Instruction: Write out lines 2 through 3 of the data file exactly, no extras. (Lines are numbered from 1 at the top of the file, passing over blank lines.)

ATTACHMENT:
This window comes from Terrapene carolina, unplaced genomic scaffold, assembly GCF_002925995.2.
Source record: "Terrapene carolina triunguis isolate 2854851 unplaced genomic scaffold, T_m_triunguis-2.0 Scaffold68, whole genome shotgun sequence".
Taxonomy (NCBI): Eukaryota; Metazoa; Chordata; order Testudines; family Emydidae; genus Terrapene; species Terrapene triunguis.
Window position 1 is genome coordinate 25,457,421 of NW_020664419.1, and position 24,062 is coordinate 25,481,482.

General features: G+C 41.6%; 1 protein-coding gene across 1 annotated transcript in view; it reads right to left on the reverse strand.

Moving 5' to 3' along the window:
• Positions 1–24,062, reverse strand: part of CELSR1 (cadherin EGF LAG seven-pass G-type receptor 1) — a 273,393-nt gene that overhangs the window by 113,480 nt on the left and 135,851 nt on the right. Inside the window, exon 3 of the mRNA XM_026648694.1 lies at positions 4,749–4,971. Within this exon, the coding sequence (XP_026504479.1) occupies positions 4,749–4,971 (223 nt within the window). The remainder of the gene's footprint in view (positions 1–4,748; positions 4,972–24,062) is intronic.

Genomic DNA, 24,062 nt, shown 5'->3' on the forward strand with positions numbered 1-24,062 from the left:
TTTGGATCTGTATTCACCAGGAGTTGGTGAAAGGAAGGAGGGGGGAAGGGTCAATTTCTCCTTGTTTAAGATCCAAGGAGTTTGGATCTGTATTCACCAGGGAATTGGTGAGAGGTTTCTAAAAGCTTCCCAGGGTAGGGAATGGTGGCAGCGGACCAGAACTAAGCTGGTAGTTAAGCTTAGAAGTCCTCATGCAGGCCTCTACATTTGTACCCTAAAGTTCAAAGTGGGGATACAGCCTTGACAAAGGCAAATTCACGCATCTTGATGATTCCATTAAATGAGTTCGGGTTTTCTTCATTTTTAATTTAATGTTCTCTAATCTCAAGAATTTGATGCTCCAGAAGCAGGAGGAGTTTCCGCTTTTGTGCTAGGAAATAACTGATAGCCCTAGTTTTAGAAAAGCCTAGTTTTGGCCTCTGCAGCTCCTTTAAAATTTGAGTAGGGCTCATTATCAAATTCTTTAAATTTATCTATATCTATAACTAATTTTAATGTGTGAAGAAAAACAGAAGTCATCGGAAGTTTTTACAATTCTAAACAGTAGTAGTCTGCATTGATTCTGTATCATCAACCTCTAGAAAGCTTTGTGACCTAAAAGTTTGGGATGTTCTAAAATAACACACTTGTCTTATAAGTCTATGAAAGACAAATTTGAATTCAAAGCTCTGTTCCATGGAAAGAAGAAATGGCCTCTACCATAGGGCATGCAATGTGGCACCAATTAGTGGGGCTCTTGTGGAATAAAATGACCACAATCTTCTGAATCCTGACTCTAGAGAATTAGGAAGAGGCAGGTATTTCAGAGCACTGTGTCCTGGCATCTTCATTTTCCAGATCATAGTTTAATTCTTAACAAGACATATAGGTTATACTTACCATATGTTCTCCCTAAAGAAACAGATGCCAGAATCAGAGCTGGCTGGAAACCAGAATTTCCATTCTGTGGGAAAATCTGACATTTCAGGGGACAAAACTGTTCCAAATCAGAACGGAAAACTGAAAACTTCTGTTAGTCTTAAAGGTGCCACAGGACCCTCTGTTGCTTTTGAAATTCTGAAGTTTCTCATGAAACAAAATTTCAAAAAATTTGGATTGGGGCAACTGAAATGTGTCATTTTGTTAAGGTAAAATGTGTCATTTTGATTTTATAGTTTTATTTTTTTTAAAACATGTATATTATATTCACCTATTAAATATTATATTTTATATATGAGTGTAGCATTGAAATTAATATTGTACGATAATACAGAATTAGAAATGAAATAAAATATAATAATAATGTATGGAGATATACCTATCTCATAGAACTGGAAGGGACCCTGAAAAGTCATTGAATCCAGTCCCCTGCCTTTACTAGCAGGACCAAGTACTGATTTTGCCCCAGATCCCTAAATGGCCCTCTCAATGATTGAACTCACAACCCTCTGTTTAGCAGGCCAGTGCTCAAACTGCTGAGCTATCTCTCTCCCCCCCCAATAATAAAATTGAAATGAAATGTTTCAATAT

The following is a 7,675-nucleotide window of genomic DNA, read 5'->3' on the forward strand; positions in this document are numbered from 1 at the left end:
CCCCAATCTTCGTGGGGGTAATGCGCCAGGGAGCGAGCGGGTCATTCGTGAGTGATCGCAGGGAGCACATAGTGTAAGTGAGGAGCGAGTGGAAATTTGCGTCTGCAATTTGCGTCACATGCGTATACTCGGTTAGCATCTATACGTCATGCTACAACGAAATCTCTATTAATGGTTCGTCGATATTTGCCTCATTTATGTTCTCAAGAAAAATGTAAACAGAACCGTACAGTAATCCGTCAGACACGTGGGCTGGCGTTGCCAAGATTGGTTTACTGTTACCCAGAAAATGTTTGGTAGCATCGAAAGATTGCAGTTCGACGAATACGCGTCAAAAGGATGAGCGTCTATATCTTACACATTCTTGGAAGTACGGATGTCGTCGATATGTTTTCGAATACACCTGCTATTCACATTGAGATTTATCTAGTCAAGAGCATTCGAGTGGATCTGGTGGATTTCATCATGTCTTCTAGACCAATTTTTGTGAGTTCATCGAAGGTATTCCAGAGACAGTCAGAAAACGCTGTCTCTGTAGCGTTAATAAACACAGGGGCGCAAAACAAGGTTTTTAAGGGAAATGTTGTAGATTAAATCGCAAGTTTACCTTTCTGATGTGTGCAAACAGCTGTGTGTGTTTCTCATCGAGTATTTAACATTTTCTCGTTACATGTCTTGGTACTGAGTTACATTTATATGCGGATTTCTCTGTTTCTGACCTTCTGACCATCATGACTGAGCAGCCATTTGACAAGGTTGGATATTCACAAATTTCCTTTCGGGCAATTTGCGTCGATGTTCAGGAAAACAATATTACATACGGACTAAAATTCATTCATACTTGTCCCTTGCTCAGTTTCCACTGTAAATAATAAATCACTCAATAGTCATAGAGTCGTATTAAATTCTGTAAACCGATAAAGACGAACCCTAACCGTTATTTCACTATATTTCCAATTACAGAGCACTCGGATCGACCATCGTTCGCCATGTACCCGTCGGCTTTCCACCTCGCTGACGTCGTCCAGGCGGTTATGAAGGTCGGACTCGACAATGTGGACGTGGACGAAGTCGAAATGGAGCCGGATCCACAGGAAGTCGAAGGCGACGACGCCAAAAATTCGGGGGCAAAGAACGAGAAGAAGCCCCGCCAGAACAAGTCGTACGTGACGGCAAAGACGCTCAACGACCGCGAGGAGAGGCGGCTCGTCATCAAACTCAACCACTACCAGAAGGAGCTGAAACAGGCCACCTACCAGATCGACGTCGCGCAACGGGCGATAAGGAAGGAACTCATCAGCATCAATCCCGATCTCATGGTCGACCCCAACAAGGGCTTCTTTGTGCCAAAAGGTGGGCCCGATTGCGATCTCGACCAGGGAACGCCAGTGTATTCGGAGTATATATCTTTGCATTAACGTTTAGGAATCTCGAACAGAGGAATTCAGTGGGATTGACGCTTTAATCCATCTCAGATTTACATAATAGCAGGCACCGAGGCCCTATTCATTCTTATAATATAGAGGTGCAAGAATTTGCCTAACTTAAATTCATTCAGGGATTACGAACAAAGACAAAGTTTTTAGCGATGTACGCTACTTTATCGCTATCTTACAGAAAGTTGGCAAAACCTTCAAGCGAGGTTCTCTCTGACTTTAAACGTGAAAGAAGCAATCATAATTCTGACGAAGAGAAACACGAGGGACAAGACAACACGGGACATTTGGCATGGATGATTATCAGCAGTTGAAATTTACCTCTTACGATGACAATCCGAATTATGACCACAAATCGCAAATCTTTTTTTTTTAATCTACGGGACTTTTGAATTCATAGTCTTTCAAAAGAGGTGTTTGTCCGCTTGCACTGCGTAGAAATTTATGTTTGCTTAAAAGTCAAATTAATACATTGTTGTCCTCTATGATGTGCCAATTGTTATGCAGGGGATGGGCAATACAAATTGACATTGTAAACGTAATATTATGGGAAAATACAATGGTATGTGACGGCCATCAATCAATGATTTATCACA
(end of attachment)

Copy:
Source record: "Terrapene carolina triunguis isolate 2854851 unplaced genomic scaffold, T_m_triunguis-2.0 Scaffold68, whole genome shotgun sequence".
Taxonomy (NCBI): Eukaryota; Metazoa; Chordata; order Testudines; family Emydidae; genus Terrapene; species Terrapene triunguis.